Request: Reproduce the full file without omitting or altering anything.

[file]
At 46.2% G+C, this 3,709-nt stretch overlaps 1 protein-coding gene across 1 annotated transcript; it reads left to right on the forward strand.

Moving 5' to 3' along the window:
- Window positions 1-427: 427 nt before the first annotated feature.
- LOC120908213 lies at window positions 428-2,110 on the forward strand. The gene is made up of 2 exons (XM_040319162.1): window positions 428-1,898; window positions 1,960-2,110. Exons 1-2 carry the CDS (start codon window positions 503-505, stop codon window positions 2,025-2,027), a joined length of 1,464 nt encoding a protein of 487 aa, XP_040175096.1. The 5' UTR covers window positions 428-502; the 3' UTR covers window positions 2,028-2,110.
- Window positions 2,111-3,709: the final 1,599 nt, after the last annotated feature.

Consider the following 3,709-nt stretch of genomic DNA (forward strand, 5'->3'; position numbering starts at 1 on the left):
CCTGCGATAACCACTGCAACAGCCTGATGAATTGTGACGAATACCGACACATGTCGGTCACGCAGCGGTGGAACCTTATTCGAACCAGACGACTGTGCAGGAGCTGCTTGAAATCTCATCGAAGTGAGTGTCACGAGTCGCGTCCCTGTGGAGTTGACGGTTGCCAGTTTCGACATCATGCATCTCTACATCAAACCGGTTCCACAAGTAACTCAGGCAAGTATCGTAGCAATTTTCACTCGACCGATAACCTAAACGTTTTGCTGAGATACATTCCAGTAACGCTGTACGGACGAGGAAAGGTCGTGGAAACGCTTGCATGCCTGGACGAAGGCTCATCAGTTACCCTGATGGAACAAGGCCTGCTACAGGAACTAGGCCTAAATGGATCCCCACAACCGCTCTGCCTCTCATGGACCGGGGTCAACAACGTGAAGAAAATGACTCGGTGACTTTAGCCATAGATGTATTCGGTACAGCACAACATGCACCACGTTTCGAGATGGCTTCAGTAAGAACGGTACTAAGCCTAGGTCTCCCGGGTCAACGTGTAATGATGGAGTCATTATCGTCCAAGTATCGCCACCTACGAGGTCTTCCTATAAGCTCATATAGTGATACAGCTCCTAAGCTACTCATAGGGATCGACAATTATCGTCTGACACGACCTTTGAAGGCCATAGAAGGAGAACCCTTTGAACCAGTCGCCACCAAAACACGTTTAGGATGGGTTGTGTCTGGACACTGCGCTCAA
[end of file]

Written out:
At 46.2% G+C, this 3,709-nt stretch overlaps 1 protein-coding gene across 1 annotated transcript; it reads left to right on the forward strand.

Moving 5' to 3' along the window:
- Window positions 1-427: 427 nt before the first annotated feature.
- LOC120908213 lies at window positions 428-2,110 on the forward strand. The gene is made up of 2 exons (XM_040319162.1): window positions 428-1,898; window positions 1,960-2,110. Exons 1-2 carry the CDS (start codon window positions 503-505, stop codon window positions 2,025-2,027), a joined length of 1,464 nt encoding a protein of 487 aa, XP_040175096.1. The 5' UTR covers window positions 428-502; the 3' UTR covers window positions 2,028-2,110.
- Window positions 2,111-3,709: the final 1,599 nt, after the last annotated feature.

Consider the following 3,709-nt stretch of genomic DNA (forward strand, 5'->3'; position numbering starts at 1 on the left):
CCTGCGATAACCACTGCAACAGCCTGATGAATTGTGACGAATACCGACACATGTCGGTCACGCAGCGGTGGAACCTTATTCGAACCAGACGACTGTGCAGGAGCTGCTTGAAATCTCATCGAAGTGAGTGTCACGAGTCGCGTCCCTGTGGAGTTGACGGTTGCCAGTTTCGACATCATGCATCTCTACATCAAACCGGTTCCACAAGTAACTCAGGCAAGTATCGTAGCAATTTTCACTCGACCGATAACCTAAACGTTTTGCTGAGATACATTCCAGTAACGCTGTACGGACGAGGAAAGGTCGTGGAAACGCTTGCATGCCTGGACGAAGGCTCATCAGTTACCCTGATGGAACAAGGCCTGCTACAGGAACTAGGCCTAAATGGATCCCCACAACCGCTCTGCCTCTCATGGACCGGGGTCAACAACGTGAAGAAAATGACTCGGTGACTTTAGCCATAGATGTATTCGGTACAGCACAACATGCACCACGTTTCGAGATGGCTTCAGTAAGAACGGTACTAAGCCTAGGTCTCCCGGGTCAACGTGTAATGATGGAGTCATTATCGTCCAAGTATCGCCACCTACGAGGTCTTCCTATAAGCTCATATAGTGATACAGCTCCTAAGCTACTCATAGGGATCGACAATTATCGTCTGACACGACCTTTGAAGGCCATAGAAGGAGAACCCTTTGAACCAGTCGCCACCAAAACACGTTTAGGATGGGTTGTGTCTGGACACTGCGCTCAA